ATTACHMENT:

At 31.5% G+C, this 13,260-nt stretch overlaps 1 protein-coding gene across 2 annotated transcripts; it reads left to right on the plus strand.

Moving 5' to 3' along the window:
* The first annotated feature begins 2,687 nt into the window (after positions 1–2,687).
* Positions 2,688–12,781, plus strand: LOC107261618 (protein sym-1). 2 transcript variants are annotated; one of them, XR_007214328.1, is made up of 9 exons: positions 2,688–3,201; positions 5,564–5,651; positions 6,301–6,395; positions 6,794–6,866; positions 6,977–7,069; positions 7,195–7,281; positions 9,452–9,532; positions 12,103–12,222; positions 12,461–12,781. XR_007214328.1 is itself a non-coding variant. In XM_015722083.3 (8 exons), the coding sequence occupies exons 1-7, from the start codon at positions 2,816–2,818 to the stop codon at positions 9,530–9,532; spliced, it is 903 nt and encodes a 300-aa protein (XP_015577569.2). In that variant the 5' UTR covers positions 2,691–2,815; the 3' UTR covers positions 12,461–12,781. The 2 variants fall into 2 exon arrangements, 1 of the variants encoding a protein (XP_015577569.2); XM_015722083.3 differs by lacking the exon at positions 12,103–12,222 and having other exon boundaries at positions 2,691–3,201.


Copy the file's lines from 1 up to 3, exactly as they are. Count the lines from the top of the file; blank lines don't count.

At 31.5% G+C, this 13,260-nt stretch overlaps 1 protein-coding gene across 2 annotated transcripts; it reads left to right on the plus strand.

Moving 5' to 3' along the window:
* The first annotated feature begins 2,687 nt into the window (after positions 1–2,687).